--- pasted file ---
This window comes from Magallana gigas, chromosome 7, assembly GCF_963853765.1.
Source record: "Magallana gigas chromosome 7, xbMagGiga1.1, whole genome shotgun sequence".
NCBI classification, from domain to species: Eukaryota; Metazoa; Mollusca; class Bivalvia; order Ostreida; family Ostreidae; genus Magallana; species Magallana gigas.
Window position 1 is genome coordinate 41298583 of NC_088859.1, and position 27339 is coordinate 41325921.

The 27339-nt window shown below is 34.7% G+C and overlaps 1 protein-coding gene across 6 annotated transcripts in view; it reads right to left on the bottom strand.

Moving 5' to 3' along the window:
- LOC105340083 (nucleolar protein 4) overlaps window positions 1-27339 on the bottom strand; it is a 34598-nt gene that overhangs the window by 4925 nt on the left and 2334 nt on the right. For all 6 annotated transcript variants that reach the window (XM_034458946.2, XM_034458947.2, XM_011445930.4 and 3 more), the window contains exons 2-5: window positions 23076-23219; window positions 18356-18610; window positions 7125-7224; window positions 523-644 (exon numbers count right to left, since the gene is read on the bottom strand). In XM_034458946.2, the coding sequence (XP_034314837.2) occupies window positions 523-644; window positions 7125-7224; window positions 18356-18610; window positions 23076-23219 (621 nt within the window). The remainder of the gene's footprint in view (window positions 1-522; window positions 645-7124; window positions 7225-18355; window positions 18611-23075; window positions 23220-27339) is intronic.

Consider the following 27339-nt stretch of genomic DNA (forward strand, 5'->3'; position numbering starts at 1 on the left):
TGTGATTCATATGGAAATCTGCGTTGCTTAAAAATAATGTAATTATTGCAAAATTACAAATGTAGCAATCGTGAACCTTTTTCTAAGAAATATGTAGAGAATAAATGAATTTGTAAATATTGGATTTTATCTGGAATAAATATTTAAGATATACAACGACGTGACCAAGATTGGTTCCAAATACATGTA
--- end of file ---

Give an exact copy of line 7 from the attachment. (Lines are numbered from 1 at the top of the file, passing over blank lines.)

- LOC105340083 (nucleolar protein 4) overlaps window positions 1-27339 on the bottom strand; it is a 34598-nt gene that overhangs the window by 4925 nt on the left and 2334 nt on the right. For all 6 annotated transcript variants that reach the window (XM_034458946.2, XM_034458947.2, XM_011445930.4 and 3 more), the window contains exons 2-5: window positions 23076-23219; window positions 18356-18610; window positions 7125-7224; window positions 523-644 (exon numbers count right to left, since the gene is read on the bottom strand). In XM_034458946.2, the coding sequence (XP_034314837.2) occupies window positions 523-644; window positions 7125-7224; window positions 18356-18610; window positions 23076-23219 (621 nt within the window). The remainder of the gene's footprint in view (window positions 1-522; window positions 645-7124; window positions 7225-18355; window positions 18611-23075; window positions 23220-27339) is intronic.